All of this begs the question: Is it better for performance to vary according to defensive strength, or better to remain consistent regardless of opponent quality? In his only two series against bad defensive teams, Wade shows no appreciable improvement. LeBron and Kobe feed off bad defenses, to a certain degree.

In the playoffs, teams can expect to encounter difficult defenses on the path to a title. Since the inception of the three-point line in 1980, only five teams with an SRS over 6 had a defensive rating over 107. And 58% of those 6+ SRS teams qualified as “elite,” with a DRtg of 104 or lower. Which means in this case, Dwyane Wade may provide a distinct advantage on the game’s biggest stage.

Here is a complete list of each players series against elite defenses in the playoffs since 2005.

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Unfortunately, Basketball-Reference doesn’t have a pace-adjusted scoring metric. I normalize most of my stats to an estimated 75 possessions played, which for points produces a “scoring rate,” per se. For instance, Wilt Chamberlain averaged over 50 points per game in 1962. But he played more than 130 possessions a game using the simple method of pace estimation. That comes out to about 28.1 pts/75, not enough to make the cut here.

Up to that point in NBA history, Chamberlain’s number was the highest scoring rate. Individual players just didn’t score as much — teams were more balanced before expansion and the advent of the 3-point line. So Wilt’s season did stand out in its time. For comparison, some other notable pre-1980 players and their highest career mark:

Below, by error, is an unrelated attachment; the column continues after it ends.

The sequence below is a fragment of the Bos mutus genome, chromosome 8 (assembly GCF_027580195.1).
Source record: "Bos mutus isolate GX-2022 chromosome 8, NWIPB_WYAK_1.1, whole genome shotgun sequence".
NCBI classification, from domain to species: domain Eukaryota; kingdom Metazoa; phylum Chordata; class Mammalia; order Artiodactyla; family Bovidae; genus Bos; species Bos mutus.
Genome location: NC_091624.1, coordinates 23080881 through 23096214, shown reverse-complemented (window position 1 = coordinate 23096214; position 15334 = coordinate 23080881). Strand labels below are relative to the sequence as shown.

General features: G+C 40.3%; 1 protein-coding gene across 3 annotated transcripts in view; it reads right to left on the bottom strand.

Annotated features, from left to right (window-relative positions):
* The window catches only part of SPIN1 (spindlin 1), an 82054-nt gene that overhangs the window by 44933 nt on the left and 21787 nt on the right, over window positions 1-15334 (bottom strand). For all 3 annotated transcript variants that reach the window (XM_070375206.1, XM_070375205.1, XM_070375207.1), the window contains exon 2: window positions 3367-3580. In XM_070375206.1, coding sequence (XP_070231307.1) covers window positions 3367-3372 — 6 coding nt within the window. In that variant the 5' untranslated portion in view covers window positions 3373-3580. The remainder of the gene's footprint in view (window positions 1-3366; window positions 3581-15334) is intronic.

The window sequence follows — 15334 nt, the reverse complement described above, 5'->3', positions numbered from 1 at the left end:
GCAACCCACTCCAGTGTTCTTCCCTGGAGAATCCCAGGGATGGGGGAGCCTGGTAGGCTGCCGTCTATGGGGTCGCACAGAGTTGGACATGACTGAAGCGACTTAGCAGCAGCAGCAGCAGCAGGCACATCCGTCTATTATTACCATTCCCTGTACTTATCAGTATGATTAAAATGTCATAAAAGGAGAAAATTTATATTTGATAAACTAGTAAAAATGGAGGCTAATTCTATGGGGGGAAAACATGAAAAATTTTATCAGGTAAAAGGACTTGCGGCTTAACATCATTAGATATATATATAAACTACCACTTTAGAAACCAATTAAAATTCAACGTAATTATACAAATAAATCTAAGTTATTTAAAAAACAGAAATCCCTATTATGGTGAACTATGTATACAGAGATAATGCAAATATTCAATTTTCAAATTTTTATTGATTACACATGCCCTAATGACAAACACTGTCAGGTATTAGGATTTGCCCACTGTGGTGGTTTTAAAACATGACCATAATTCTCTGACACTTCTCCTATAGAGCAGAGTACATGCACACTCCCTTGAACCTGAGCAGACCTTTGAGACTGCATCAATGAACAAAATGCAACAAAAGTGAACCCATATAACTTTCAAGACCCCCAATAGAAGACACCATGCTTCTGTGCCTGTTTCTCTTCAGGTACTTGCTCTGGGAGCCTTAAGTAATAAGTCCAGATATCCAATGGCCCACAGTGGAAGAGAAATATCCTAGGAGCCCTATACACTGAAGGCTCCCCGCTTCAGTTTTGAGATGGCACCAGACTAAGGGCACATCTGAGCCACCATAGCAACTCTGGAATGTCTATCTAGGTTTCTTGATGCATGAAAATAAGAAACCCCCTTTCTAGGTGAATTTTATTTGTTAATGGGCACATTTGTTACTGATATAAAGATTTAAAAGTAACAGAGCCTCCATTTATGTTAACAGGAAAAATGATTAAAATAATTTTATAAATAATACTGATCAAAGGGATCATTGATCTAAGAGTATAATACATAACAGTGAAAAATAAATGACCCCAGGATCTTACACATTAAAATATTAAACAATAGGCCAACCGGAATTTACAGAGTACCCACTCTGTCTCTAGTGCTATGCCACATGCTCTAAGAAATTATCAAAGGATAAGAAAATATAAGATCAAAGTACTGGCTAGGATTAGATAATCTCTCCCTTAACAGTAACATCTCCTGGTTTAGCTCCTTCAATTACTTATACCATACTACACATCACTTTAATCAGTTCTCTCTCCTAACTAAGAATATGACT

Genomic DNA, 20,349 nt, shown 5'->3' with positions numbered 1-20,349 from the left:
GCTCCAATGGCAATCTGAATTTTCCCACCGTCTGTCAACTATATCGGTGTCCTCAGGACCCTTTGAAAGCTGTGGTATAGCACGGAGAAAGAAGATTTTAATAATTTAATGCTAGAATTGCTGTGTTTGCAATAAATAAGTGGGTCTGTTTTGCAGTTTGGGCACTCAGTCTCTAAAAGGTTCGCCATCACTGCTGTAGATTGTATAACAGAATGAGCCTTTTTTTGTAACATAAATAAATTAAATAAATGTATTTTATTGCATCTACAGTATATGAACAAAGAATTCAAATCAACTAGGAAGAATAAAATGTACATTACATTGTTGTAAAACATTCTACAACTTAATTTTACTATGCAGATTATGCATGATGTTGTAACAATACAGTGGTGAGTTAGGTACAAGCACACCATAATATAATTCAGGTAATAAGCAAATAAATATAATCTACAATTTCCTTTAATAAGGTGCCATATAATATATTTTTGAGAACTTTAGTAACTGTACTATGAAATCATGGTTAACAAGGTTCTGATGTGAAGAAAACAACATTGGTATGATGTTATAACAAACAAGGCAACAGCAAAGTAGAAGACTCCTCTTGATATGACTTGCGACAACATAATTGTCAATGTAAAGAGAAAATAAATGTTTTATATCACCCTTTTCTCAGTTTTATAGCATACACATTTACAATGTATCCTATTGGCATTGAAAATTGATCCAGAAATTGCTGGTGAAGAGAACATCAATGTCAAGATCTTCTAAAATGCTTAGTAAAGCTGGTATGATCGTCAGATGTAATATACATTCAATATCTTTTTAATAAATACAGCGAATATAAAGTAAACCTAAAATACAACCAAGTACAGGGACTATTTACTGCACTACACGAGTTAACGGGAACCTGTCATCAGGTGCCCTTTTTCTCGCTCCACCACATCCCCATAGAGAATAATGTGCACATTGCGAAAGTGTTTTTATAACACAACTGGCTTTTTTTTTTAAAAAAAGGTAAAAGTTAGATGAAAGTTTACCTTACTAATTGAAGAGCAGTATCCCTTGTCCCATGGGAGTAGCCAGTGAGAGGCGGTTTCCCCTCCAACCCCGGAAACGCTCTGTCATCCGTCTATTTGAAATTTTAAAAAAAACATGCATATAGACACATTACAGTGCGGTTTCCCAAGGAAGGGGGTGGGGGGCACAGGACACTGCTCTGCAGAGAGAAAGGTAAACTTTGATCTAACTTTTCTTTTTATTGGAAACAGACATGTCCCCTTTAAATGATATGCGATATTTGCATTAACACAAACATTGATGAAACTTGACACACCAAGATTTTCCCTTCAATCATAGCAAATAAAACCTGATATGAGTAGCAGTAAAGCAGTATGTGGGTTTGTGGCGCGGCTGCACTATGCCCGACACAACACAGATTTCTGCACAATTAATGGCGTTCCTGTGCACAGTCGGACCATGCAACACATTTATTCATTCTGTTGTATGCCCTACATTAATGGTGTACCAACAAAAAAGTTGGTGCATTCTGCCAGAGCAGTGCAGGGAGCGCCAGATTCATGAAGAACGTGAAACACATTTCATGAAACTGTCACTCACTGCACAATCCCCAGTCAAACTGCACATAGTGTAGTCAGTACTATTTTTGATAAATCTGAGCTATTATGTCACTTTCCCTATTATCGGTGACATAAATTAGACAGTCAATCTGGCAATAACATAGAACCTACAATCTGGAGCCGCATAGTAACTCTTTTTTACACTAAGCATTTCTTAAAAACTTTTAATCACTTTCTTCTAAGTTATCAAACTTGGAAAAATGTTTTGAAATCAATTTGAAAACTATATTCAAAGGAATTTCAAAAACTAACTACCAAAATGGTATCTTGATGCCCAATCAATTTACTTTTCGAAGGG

• Bob McAdoo 26.7 in 1975.
  • Kareem Abdul-Jabbar 25.4 in 1972.
  • Rick Barry 25.3 in 1975.
  • Tiny Archibald 25.0 in 1973.
  • Elgin Baylor, 24.7 in 1962.
  • Jerry West 23.4 in 1965.
  • Oscar Robertson 21.5 in 1968.

Listed below are the top scoring rate seasons in NBA history, measured in points scored per 75 possessions. “Rel TS%” is True Shooting% (TS%) relative to the league average. For example, if league average is 50% TS, and a player boasted a TS% of 53%, he would have a Rel TS% of 3%.

Regular Season

Yes, Michael Jordan owns seven of the eight best normalized scoring seasons ever. Not too shabby. Two other names that might surprise people are LeBron James and Karl Malone. Malone has three top-30 seasons, all at ridiculous shooting efficiency. James was a scoring machine before winning his first MVP, and holds four top-30 seasons.

What about playoff rates? Let’s only consider players who have played in at least two postseason series in a given playoff. If we do that, we get the following select club over 30 pts/75:

Playoffs (minimum 2 series played)

Again, MJ occupies more than half of the list, with LeBron’s 2009 epic playoff run topping the list. Some notable single-series performances that did not qualify: Jordan vs. Boston in 1986 (35.7 pts/75), Hakeem Olajuwon vs. Dallas in 1988 (34.9) and Dwyane Wade in 2009 (vs. Atlanta) and 2010 (vs. Boston) posted 31.2 pts/75 in both series.

The big Chicken and Egg question here: Are top-end scorers better than they were in the past, or have changes in the game simply facilitated more individual dominance?